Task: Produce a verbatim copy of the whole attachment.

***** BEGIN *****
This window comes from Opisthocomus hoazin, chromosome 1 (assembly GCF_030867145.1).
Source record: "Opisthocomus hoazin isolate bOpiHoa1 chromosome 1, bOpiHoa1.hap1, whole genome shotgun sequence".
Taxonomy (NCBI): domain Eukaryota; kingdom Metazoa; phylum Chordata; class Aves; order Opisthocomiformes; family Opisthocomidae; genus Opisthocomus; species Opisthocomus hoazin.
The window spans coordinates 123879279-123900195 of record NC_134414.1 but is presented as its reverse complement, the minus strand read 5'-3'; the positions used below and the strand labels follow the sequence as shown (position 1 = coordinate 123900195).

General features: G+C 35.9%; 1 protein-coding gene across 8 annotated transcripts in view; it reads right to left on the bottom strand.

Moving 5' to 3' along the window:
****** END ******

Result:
This window comes from Opisthocomus hoazin, chromosome 1 (assembly GCF_030867145.1).
Source record: "Opisthocomus hoazin isolate bOpiHoa1 chromosome 1, bOpiHoa1.hap1, whole genome shotgun sequence".
Taxonomy (NCBI): domain Eukaryota; kingdom Metazoa; phylum Chordata; class Aves; order Opisthocomiformes; family Opisthocomidae; genus Opisthocomus; species Opisthocomus hoazin.
The window spans coordinates 123879279-123900195 of record NC_134414.1 but is presented as its reverse complement, the minus strand read 5'-3'; the positions used below and the strand labels follow the sequence as shown (position 1 = coordinate 123900195).

General features: G+C 35.9%; 1 protein-coding gene across 8 annotated transcripts in view; it reads right to left on the bottom strand.

Moving 5' to 3' along the window: